The constant, chronic pain hummed at a 3 in the electric wiring of my body. Through each city block, my body spoke to me, “Okay, slow down”. First, an uncomfortable warmth in my feet, hips, and lower back. Then, a distinguishable ache. Finally, sharp pain. We got to the bakery just in time for me to sit and re-group.

Our double date was wonderful in every respect – good food, great friends, in a city that we love. Yet, when we sat down with our pastries and coffee, our conversation pivoted quite a bit from those things.

“Yo, I’m not sure many people understand what it’s like to date with a chronic illness that isn’t visible”

This conversation was called into the space by my sister-friend, Jené  Colvin (whose awesomeness really does surpass words). It was the conversation that engaged us until the bakery closed for the night. It was a time to vent, to acknowledge this reality, and on some soul-level, to continue healing. Our partners sat in (mostly) quiet reflection, open body language, and a few knowing nods along the way.

This was the start of a brainstorming process for the things we’ve learned about dating with chronic illness(es) along the way. We want to share those things with you.

It’s important for you to know that we present our knowledge and lived experience to you with both anticipation and trepidation. For me, it is the continuation of a project I started (got scared of, and then stopped) a year ago. Typically, we both tend to be extremely reserved about the life cycle of our romantic relationships. Yet, through our conversation, we’ve realized that this is the moment to open up about this.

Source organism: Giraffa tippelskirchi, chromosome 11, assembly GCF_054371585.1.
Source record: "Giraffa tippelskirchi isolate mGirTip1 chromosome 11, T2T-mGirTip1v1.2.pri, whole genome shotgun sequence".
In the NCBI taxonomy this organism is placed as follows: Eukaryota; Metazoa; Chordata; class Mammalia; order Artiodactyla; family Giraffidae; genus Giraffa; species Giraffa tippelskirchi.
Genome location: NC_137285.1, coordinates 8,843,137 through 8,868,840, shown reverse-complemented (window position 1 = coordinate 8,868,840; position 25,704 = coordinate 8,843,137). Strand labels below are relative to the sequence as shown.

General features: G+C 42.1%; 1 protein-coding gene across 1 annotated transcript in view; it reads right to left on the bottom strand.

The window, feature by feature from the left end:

As a note, for the sake of “not all our business needs to be out on these Internet streets”, I will not directly name the chronic illnesses involved – unless it serves a key point. Jené’s comments will be marked with JAC, and my comments will be indicated by JTP. It is my great hope that this information is helpful for you as you reflect, adjust, engage, (and – lowkey / highkey – dismantle ableism).

Disclosing Chronic Illnesses

JTP: I’ve had some very interesting first date scenarios when it comes to disclosing an illness. Let me say from the gate, I still haven’t found a rigid, catch-all rubric for disclosing a chronic illness in a romantic setting. For example, the first time I met up with V in person, I knew that I would have to disclose some potentially uncomfortable things. I honestly didn’t know how that would sound: